The Barking Dog Alarm and Other Clever Deterrents

Beware of the dog sign

Perhaps not quite the right thing…
Source: Popscreen

Protecting ourselves and our most valuable possessions is an important issue we should all consider. With that in mind, here are a few barking mad deterrents you might not have come across.

The Barking Dog Alarm
They bark yap and snarl and are a great deterrent for intruders, but not everyone wants a dog. Well with a motion sensor barking dog alarm you can have security, without the cost…or mess. Burglars (and the Postman) won’t know the difference.

Barking Dog Alarm

All the bark with no bite

Easy Pickings
Filling an old wallet with fake cards and scrap paper is a great way to fool thieves who break into your home. The same thing applies to broken laptops and phones, which you can ‘carelessly’ leave lying around the house. Fake loot can often save the real treasure.

Old brown wallet

‘Oh look a wallet I can steal…’
Source: Peter Bjorn and John

Dummy Security Camera
Security cameras are a great deterrent but can be expensive and complicated to install. A dummy camera on the other hand keeps thieves away at a fraction of the cost and bother. Smart.

Dummy Security Camera

Instant 1984 security

Lime in your Beer
It’s a scorcher of a day and you’re relaxing peacefully, until a pesky fly starts buzzing in your ear. Well don’t let it go for a swim in your cerveza, just pop in a lime, recline and sip at ease. Safe in the knowledge that there are only bubbles, not buzz, in your beer.

Sol with lime in top

Fend off those fiendish flies
Source:Horse and Country

The Clever Gecko
But how do you keep yourself safe from pesky flies and mosquitoes? Obvious solutions like mosquito repellents and long sleeves aren’t always enough. In Senggigi on the Indonesian island of Lombok, the locals get fake tattoos of geckos to fend off pesky insects.

Gecko tattoo

If tattoos could talk this would say yum yum
Source: Tattoo Stage

Too drastic? Well for a range of more conventional security gadgets like motion sensor solar entrance lights, dummy cameras and the ingenious barking dog alarm, visit the Clifford James website.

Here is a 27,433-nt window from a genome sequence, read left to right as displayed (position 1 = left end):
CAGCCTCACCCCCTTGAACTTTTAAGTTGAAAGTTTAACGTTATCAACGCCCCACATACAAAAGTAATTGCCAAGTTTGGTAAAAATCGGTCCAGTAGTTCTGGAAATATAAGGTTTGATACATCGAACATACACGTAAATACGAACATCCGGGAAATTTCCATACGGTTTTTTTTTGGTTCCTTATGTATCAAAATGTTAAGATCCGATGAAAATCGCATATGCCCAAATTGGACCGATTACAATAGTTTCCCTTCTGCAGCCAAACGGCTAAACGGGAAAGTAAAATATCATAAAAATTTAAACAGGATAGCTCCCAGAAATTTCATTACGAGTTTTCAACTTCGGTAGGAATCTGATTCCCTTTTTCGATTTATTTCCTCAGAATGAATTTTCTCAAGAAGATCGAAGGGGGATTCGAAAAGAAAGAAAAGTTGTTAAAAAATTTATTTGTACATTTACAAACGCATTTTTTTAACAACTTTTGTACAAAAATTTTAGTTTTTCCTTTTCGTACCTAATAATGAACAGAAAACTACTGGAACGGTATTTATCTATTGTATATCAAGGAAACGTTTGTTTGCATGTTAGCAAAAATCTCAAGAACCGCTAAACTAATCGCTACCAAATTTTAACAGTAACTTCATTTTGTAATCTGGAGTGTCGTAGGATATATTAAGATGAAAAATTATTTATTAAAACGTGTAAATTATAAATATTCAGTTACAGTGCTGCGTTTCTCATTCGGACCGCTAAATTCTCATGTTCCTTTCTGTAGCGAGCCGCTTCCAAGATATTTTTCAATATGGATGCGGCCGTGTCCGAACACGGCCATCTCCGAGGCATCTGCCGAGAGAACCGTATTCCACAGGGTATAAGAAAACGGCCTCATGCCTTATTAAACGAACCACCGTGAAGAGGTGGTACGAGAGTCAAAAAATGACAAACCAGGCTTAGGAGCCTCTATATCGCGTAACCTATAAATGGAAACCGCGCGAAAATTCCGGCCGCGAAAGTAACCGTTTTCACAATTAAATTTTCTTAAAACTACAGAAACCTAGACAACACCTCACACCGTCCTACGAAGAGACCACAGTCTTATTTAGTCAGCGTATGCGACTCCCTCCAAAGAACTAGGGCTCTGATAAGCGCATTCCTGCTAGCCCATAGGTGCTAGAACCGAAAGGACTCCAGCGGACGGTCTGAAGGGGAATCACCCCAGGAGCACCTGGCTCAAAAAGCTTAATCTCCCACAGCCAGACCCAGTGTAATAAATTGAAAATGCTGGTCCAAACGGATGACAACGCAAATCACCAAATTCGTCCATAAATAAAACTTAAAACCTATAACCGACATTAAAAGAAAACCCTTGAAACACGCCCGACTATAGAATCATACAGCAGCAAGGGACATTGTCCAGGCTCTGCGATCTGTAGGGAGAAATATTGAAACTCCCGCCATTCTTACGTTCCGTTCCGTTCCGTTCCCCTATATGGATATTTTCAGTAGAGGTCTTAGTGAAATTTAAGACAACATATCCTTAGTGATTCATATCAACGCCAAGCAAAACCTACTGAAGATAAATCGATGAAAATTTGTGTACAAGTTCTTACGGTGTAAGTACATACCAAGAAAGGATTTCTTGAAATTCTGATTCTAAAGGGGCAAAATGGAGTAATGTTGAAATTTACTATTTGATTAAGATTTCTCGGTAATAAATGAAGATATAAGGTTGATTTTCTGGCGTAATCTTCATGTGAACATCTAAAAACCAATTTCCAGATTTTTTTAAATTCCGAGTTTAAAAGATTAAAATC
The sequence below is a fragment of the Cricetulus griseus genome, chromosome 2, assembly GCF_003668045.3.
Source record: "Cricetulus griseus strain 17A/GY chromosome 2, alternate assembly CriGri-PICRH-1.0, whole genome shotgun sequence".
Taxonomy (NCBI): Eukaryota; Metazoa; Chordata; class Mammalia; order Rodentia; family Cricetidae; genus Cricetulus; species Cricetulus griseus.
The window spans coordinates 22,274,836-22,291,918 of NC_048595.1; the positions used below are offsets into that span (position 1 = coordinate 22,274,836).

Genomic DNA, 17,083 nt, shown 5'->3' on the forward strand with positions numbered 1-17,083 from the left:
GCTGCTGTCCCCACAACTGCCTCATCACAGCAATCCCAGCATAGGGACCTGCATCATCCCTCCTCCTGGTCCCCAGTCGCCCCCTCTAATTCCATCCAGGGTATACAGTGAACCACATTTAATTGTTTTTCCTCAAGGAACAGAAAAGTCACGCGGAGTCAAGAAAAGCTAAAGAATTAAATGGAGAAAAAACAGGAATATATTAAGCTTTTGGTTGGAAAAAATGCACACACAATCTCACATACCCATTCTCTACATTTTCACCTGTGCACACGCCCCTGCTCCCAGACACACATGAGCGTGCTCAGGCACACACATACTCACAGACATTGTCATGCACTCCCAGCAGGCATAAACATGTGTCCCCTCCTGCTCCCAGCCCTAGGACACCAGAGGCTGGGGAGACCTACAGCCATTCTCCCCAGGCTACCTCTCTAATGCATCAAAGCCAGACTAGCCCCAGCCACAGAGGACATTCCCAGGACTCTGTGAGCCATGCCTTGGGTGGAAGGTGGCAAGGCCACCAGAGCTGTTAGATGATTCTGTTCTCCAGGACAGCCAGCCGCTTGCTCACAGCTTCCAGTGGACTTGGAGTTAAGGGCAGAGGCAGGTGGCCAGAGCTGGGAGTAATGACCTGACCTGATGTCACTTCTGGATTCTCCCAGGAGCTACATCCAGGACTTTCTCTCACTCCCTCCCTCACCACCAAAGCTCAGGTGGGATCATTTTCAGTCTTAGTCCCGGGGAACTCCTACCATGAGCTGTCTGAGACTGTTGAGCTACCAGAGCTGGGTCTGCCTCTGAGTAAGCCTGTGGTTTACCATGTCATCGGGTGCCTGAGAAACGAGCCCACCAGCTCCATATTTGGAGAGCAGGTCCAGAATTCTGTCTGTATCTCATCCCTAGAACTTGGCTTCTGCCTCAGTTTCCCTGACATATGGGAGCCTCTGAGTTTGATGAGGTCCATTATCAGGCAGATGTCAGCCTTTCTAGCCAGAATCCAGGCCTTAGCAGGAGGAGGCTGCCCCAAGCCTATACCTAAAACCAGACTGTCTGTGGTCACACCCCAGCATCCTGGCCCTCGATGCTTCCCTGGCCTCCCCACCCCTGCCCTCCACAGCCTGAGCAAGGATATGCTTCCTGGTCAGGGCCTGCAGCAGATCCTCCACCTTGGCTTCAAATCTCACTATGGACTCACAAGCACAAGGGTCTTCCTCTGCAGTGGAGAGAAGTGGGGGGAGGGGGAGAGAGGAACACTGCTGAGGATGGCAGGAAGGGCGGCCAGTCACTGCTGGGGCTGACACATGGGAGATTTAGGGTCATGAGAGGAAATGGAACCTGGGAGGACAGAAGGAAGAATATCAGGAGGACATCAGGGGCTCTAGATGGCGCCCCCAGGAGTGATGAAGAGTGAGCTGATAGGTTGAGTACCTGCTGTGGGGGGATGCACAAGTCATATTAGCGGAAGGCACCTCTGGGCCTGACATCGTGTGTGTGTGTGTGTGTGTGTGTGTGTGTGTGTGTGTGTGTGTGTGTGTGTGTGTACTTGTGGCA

Deck chairs on the titanic and other sun-traps to avoid

deck chairs on Titanic

Choose your deck chair location carefully


A deck chair on the titanic may have seemed like a great place to lounge away the days, sipping cocktails as the great ocean liner ploughed across the Atlantic, but as it turned out, it was a total disaster.

Here’s some modern day destinations that appear to be nice sun-traps, but on closer inspection are the worst places in the world to unfold your deck chairs.

Mount Etna, Sicily

Deck chair death zone

Volcanoes might melt your deck chair

It may seem obvious but generally speaking, rolling out your towel on the side of a volcano would be considered a bad idea…except if you happen to be Sicilian. Mount Etna is one of the world’s most active volcanoes and is in more or less constant activity.

The laid back locals have got so used to their island mountain’s fiery outbursts though, that they are content to sizzle in the sun at the beach while the fireworks continue unheeded. In 2000, Etna, started blowing smoke rings – but no one noticed…

Second Beach, South Africa

great white shark

Avoid shark infested waters when bathing

In the UK, a trip to the seaside brings a risk of frostbite rather than shark bite. For us, the thought of lying on a deckchair next to a shark pool, seems pretty, crazy. But to others from ‘hot countries’, being eaten alive by a razor toothed killing machine is just, ‘one of those things’.

If you get too hot and fancy a paddle – perhaps it’s best not to go to Second Beach in Port St Johns, in the Eastern Cape province of South Africa. It’s the world’s most dangerous beach for fatal shark attacks. One every year since 2007 – think about it – every other beach in the world is safer. Paddle in the sea anyone?

Kamilo Beach, Hawaii

beach debris

Don't let your deck chair become beach debris

Most of us are pretty careful to make sure that we bag and bin our rubbish before we go home. Man as a species however, is a filthy animal and responsible for pollution on a global scale. Seen from a distance, Kamilo, ‘plastic’ Beach, Hawaii, looks like heaven.

From deckchair level, it’s a vision of hell. At one time the accumulation of debris was 10 feet deep and covered 90% of the beach. Heroic cleanup efforts by local conservationists have made inroads into the trash pile, but more keeps arriving, driven there by storms at sea from a vast ‘garbage eddy’ in the Pacific Ocean.

Copacabana Beach, Brazil

holiday theft

Copacabana - a dodgy place choice for deckchair lovers

Where? Copacabana Beach, Rio de Janeiro. Once the centre of Brazil’s beach culture and the epitome of 1950’s chic, sadly this particular strip of sand has become a very dodgy choice for deckchair lovers. Since Barry Manilow enshrined the beach in song, vice, violence and crime have replaced the ‘music and passion’, so if you want to hang onto your wallet, maybe go somewhere else.

Having said that, the Brazilian authorities are making strides to restore the area to its former glory including spending £200,000 on deodorising a nearby sewage farm. So if you should find yourself sipping a pina colada at Copacabana and smell jasmine – it’s probably masking the stench of something else entirely.